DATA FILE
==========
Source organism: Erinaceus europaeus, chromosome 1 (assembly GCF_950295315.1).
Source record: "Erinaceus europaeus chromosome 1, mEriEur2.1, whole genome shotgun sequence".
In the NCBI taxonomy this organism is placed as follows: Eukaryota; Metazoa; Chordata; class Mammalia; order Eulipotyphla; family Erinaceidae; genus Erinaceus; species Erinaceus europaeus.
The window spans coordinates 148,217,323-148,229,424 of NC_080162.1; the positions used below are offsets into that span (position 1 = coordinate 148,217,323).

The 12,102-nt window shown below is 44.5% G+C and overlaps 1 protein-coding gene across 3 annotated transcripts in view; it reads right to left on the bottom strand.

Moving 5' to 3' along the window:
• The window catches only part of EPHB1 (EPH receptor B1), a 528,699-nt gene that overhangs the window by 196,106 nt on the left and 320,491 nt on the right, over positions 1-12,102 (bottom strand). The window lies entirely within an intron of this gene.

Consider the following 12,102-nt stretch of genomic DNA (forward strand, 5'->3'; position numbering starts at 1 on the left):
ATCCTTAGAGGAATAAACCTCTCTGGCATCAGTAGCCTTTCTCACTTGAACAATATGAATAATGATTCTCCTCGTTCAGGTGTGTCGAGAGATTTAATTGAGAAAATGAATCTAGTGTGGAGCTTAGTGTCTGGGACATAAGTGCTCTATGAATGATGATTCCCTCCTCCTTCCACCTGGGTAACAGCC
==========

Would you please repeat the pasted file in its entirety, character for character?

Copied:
Source organism: Erinaceus europaeus, chromosome 1 (assembly GCF_950295315.1).
Source record: "Erinaceus europaeus chromosome 1, mEriEur2.1, whole genome shotgun sequence".
In the NCBI taxonomy this organism is placed as follows: Eukaryota; Metazoa; Chordata; class Mammalia; order Eulipotyphla; family Erinaceidae; genus Erinaceus; species Erinaceus europaeus.
The window spans coordinates 148,217,323-148,229,424 of NC_080162.1; the positions used below are offsets into that span (position 1 = coordinate 148,217,323).

The 12,102-nt window shown below is 44.5% G+C and overlaps 1 protein-coding gene across 3 annotated transcripts in view; it reads right to left on the bottom strand.

Moving 5' to 3' along the window:
• The window catches only part of EPHB1 (EPH receptor B1), a 528,699-nt gene that overhangs the window by 196,106 nt on the left and 320,491 nt on the right, over positions 1-12,102 (bottom strand). The window lies entirely within an intron of this gene.

Consider the following 12,102-nt stretch of genomic DNA (forward strand, 5'->3'; position numbering starts at 1 on the left):
ATCCTTAGAGGAATAAACCTCTCTGGCATCAGTAGCCTTTCTCACTTGAACAATATGAATAATGATTCTCCTCGTTCAGGTGTGTCGAGAGATTTAATTGAGAAAATGAATCTAGTGTGGAGCTTAGTGTCTGGGACATAAGTGCTCTATGAATGATGATTCCCTCCTCCTTCCACCTGGGTAACAGCC